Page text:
A check engine light may illuminate if you install a de-cat exhaust or a high-flow sports catalytic converter on your car. This is usually because a sensor in the exhaust system detects an issue with catalytic converter and interprets it as a failure, causing the check engine light to illuminate.
This oxygen sensor extension known as a MIL (malfunction indicator lamp, also known as the check engine light) cheater elbow may solve the issue, but it is suggested that the vehicle be remapped to ensure that the problem is addressed properly.
Without an oxygen sensor elbow the sensor detects an increase in CO2 readings as a result of the increased gas flow and flags it as a malfunction, causing one of the warning lights on the dashboard to illuminate.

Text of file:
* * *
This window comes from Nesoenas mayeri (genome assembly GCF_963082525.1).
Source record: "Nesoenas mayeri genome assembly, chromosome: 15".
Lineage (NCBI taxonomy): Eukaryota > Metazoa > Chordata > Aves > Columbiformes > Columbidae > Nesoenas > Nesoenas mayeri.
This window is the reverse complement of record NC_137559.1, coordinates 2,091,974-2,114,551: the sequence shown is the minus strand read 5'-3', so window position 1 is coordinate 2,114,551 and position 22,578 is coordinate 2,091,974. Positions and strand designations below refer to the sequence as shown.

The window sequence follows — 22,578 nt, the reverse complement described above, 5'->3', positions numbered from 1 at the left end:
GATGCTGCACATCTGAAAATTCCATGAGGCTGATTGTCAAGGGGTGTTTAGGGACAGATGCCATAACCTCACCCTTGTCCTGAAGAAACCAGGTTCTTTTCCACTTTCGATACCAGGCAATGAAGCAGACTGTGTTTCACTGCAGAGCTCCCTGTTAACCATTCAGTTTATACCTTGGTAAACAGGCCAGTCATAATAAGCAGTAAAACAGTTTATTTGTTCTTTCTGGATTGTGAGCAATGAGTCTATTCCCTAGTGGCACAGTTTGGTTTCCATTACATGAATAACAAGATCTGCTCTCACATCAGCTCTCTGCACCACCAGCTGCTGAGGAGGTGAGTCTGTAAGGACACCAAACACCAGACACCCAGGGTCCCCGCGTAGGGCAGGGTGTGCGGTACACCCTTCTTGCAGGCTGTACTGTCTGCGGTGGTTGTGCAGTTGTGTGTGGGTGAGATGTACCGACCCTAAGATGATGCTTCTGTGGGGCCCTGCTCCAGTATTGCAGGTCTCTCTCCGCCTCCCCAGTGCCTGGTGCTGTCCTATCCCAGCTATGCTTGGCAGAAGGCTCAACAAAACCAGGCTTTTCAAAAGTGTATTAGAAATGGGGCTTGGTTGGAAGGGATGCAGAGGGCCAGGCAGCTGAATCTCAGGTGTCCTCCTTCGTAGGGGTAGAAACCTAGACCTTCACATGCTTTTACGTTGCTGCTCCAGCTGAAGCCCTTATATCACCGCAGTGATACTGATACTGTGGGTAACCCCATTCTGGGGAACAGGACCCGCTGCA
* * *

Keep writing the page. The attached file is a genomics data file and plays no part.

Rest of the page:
This lambda sensor extension will help in overcoming this problem by removing the sensor from direct gas flow, misleading it into reading that exhaust gas levels have not risen. This MIL cheater elbow prevents the check engine light from coming on.
According to anecdotal reports, using an oxygen sensor elbow works sometimes but not all the time. It's often used with a sports cat, which may also sometimes trigger the check engine light.
If you install the decat exhaust, it is usually suggested that you have the vehicle remapped as well as install a MIL cheater oxygen sensor elbow otherwise the check engine light will be activated.